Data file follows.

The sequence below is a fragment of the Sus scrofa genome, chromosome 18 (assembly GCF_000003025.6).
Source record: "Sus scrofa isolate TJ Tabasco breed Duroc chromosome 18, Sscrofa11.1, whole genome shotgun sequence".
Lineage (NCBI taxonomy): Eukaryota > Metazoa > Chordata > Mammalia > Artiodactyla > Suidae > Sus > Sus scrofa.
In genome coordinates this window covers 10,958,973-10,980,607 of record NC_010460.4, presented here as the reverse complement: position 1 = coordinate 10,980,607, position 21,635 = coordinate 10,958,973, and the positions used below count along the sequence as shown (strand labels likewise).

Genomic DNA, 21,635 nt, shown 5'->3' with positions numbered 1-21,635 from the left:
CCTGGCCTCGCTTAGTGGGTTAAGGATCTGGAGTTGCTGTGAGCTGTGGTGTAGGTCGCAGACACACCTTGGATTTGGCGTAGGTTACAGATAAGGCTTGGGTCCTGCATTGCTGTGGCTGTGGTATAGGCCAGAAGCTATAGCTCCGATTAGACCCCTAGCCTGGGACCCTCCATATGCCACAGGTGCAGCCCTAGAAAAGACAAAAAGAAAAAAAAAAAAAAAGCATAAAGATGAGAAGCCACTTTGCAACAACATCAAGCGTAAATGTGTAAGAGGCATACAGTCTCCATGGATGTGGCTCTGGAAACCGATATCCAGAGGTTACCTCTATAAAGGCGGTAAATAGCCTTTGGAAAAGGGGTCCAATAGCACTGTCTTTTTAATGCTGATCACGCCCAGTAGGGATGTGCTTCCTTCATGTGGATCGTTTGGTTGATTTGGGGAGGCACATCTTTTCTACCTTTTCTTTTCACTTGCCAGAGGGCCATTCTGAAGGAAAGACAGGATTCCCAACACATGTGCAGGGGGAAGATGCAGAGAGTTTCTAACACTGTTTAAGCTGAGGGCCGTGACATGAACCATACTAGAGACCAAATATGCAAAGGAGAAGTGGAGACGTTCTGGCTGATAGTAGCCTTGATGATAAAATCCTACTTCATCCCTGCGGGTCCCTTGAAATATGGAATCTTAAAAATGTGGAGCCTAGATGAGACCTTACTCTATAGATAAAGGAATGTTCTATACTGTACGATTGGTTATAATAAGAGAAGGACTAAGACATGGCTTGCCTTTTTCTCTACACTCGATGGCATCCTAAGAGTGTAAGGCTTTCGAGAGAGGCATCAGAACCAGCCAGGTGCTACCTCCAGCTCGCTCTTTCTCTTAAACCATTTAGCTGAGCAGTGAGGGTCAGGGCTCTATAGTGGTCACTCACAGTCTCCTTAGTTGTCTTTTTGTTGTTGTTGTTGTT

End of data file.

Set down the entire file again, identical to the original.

The sequence below is a fragment of the Sus scrofa genome, chromosome 18 (assembly GCF_000003025.6).
Source record: "Sus scrofa isolate TJ Tabasco breed Duroc chromosome 18, Sscrofa11.1, whole genome shotgun sequence".
Lineage (NCBI taxonomy): Eukaryota > Metazoa > Chordata > Mammalia > Artiodactyla > Suidae > Sus > Sus scrofa.
In genome coordinates this window covers 10,958,973-10,980,607 of record NC_010460.4, presented here as the reverse complement: position 1 = coordinate 10,980,607, position 21,635 = coordinate 10,958,973, and the positions used below count along the sequence as shown (strand labels likewise).

Genomic DNA, 21,635 nt, shown 5'->3' with positions numbered 1-21,635 from the left:
CCTGGCCTCGCTTAGTGGGTTAAGGATCTGGAGTTGCTGTGAGCTGTGGTGTAGGTCGCAGACACACCTTGGATTTGGCGTAGGTTACAGATAAGGCTTGGGTCCTGCATTGCTGTGGCTGTGGTATAGGCCAGAAGCTATAGCTCCGATTAGACCCCTAGCCTGGGACCCTCCATATGCCACAGGTGCAGCCCTAGAAAAGACAAAAAGAAAAAAAAAAAAAAAGCATAAAGATGAGAAGCCACTTTGCAACAACATCAAGCGTAAATGTGTAAGAGGCATACAGTCTCCATGGATGTGGCTCTGGAAACCGATATCCAGAGGTTACCTCTATAAAGGCGGTAAATAGCCTTTGGAAAAGGGGTCCAATAGCACTGTCTTTTTAATGCTGATCACGCCCAGTAGGGATGTGCTTCCTTCATGTGGATCGTTTGGTTGATTTGGGGAGGCACATCTTTTCTACCTTTTCTTTTCACTTGCCAGAGGGCCATTCTGAAGGAAAGACAGGATTCCCAACACATGTGCAGGGGGAAGATGCAGAGAGTTTCTAACACTGTTTAAGCTGAGGGCCGTGACATGAACCATACTAGAGACCAAATATGCAAAGGAGAAGTGGAGACGTTCTGGCTGATAGTAGCCTTGATGATAAAATCCTACTTCATCCCTGCGGGTCCCTTGAAATATGGAATCTTAAAAATGTGGAGCCTAGATGAGACCTTACTCTATAGATAAAGGAATGTTCTATACTGTACGATTGGTTATAATAAGAGAAGGACTAAGACATGGCTTGCCTTTTTCTCTACACTCGATGGCATCCTAAGAGTGTAAGGCTTTCGAGAGAGGCATCAGAACCAGCCAGGTGCTACCTCCAGCTCGCTCTTTCTCTTAAACCATTTAGCTGAGCAGTGAGGGTCAGGGCTCTATAGTGGTCACTCACAGTCTCCTTAGTTGTCTTTTTGTTGTTGTTGTTGTT